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October 6, 2004

Kelvim Escobar


Q. Kelvim, could you just talk about how you are feeling heading into a very pivotal start in Game 3 of the division series.

KELVIM ESCOBAR: I feel good and I am ready. Depending what happens, tonight is going to be a very important game tomorrow. One thing that I will tell you, I am ready for them.

Q. Are you flying to Boston early or are you going with your team? And just talk a little bit about how you pitched down the stretch in the regular season, maybe the last three or four weeks.

KELVIM ESCOBAR: No. I think I am just going to stay tonight for the game and I am going to leave tomorrow with the team. And I am very pleased with the way I threw the ball all year long, and I had some tough games, you know, but I've always been the kind of guy to always keep my confidence and always believe in myself.

Q. Kelvim, did you find it frustrating at all this season that maybe you didn't get the wins that, you know, your pitching deserved? Was that ever something you struggled with?

KELVIM ESCOBAR: I didn't hear.

Q. Was there any frustration in that you felt you pitched better than your one-loss record reflects?

KELVIM ESCOBAR: No, it wasn't any frustration, because I was very happy with the way I was throwing, because I think I did one of the things that I wanted to when I signed here as a free agent. It was to be a consistent pitcher, and I think I did that and that really made me very proud of myself.

Q. In your mind, who is the tougher out in the Red Sox lineup, Ramirez or Ortiz, and why?

KELVIM ESCOBAR: I don't think it's any easy out. I think they have very good lineup from the top to the bottom. But Manny and Davey, I think they're the tough in the lineup. They can easy-out you. But I have always been a guy that I don't really care who is hitting out there. I mean, I am just going with my best, try to make good pitches. And when you make good pitches, it doesn't matter who is hitting. You pretty much going to have a chance to get people out. But at the same time, Manny, I think he has been one of the best hitters in the game for years, and you have to respect that. And Davey, since last year, he is having like a great season, and he had a great season this year, and he is very, very dangerous. One of the things that I wanted to do is just -- when they come to hit, I try to still wait -- to get people out, when they come to hit, try to have nobody on base, you know, because they get a lot of people in. They have a lot of RBI's and home runs, and one of the things that I saw in last night's game was they really make you throw a strike, and they work the count, so you have to throw and get ahead and be very aggressive. Throw strikes, that's the bottom line. You throw strikes, make it easy for you.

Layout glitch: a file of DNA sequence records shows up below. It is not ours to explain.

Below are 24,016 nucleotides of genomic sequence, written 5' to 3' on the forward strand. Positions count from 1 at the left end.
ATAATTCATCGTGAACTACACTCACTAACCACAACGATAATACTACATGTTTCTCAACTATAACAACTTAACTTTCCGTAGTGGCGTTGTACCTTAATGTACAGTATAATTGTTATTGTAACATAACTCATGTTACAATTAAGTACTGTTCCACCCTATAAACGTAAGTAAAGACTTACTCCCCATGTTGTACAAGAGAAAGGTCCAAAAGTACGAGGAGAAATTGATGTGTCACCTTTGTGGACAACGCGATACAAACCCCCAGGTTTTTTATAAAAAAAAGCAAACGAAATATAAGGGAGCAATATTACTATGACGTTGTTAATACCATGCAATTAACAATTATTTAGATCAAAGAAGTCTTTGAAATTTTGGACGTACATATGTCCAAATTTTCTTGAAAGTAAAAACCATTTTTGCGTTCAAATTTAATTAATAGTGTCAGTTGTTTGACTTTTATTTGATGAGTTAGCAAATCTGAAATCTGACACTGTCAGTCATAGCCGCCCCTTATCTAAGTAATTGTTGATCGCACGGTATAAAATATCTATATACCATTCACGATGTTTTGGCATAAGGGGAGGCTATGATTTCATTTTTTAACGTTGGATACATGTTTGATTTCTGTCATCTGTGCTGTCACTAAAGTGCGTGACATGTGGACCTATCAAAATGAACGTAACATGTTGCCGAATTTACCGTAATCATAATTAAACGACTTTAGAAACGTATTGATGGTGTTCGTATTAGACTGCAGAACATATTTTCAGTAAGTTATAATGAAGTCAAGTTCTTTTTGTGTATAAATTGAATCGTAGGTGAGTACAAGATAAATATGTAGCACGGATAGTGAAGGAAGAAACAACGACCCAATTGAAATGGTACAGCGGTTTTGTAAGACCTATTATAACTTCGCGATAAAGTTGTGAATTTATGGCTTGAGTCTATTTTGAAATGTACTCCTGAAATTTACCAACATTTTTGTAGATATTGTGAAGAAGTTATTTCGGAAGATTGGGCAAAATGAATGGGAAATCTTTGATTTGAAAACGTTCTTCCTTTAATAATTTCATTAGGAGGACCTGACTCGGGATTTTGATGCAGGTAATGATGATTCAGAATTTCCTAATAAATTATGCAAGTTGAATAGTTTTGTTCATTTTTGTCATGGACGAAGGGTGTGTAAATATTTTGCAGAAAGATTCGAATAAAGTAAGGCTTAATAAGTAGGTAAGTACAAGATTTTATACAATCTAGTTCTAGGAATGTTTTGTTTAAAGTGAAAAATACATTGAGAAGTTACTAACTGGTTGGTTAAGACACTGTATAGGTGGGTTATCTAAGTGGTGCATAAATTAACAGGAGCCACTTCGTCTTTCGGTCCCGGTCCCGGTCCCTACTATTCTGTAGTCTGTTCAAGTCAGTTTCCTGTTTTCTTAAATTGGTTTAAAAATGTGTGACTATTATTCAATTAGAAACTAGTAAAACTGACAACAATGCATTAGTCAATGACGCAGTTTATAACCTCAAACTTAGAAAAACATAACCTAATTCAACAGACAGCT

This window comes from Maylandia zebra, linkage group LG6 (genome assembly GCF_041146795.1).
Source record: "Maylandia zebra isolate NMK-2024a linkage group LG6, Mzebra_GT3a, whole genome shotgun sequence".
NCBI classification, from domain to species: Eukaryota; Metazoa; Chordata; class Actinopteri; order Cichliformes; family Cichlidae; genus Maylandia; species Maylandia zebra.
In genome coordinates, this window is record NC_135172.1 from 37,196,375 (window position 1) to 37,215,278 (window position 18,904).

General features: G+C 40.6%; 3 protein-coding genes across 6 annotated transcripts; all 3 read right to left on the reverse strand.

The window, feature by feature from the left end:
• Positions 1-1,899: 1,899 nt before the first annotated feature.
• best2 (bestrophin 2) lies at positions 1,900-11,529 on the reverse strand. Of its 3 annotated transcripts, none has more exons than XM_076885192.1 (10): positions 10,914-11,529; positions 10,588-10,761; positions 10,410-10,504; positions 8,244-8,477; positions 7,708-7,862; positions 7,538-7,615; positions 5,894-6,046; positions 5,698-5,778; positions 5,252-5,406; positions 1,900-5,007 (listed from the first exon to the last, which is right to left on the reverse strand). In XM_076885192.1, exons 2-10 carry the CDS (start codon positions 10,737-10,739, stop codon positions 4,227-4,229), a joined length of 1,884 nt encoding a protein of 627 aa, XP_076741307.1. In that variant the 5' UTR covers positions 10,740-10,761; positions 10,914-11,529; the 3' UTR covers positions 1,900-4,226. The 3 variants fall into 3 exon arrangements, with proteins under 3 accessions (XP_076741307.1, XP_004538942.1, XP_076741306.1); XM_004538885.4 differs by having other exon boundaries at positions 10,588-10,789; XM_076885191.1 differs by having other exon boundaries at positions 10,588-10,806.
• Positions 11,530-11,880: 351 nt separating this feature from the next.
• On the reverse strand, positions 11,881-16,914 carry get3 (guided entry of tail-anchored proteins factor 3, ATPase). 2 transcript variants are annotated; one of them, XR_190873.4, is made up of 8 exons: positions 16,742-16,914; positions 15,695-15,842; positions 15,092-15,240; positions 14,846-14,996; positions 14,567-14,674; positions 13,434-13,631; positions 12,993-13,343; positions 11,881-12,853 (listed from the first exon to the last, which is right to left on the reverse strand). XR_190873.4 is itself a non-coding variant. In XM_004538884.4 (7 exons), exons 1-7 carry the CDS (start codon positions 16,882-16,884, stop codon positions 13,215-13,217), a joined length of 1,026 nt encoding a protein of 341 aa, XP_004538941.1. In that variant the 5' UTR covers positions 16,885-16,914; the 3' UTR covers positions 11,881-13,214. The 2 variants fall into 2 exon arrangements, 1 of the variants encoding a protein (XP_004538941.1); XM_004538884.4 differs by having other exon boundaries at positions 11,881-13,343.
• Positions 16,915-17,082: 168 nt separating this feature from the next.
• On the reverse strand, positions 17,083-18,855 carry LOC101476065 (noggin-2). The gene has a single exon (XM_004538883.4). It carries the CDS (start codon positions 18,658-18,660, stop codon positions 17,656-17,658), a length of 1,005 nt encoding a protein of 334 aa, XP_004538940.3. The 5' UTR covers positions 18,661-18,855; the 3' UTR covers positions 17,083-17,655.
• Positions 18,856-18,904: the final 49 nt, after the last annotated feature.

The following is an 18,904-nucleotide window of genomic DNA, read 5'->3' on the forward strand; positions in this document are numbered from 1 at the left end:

Q. Kelvim, pitching last weekend in Oakland with the season on the line, did that help prepare you for the pressure of a playoff start?

KELVIM ESCOBAR: For some reason, I have always been a guy that I get excited. I don't think I get any pressure, because when you put pressure on yourself, I think you try to do too much, and it never works out that way. But that weekend in Oakland, it was huge for us. It was kind of like a playoff game, and I couldn't sleep the night before, with the excitement, knowing that if we win the game, we clinched our division. But I try not to think too much and put pressure on myself. I think more about my game plan and to know what I wanted to do the next game, so that's the way I am.

Q. There has been a lot of talk about what it's like to play in Fenway Park. What is that atmosphere like for you when you are there pitching?

KELVIM ESCOBAR: I think being a part of the Blue Jays for a third season, I played there many, many times, and I think it's one of the best places to play baseball. I mean, defense, the atmosphere, it's great. And for some reason, late in my career, I always have the best pitching in Fenway Park. I like it. I like pitching there. It's great.

Q. Your team is very well known for putting pressure on pitchers with the way that they run the bases. Are there people in the Red Sox, like a Johnny Damon, who put pressure on you when you are pitching, and if so, how do they do it?

KELVIM ESCOBAR: I think just knowing that they're very fast, you have to sometimes change the way you pitching, like sometimes you have to go quicker to the home plate, and that takes sometimes (Inaudible) because you know that they can run, and you're always going to have that in your mind, and it's an advantage for the team when you have some guys like Johnny Damon.

Q. (Spanish question)?

KELVIM ESCOBAR: (Spanish answer).

Q. Watching yesterday's game, did you learn anything about facing the Red Sox lineup that you didn't know before the game that you might be able to use when you pitch again?

KELVIM ESCOBAR: I think one of the things that I saw last night, they were very patient, and that really makes you -- you have to throw strikes. You have to go out there and throw a strike. If not, you have to be able to throw something besides a fastball for a strike, like a breaking ball or change-up to keep the guys out of balance, because when you fall behind, they know pretty much you are coming with a fastball, and if you're able to throw like a slider or change-up or strike, it's going to make it tough on the hitters

End of FastScripts...

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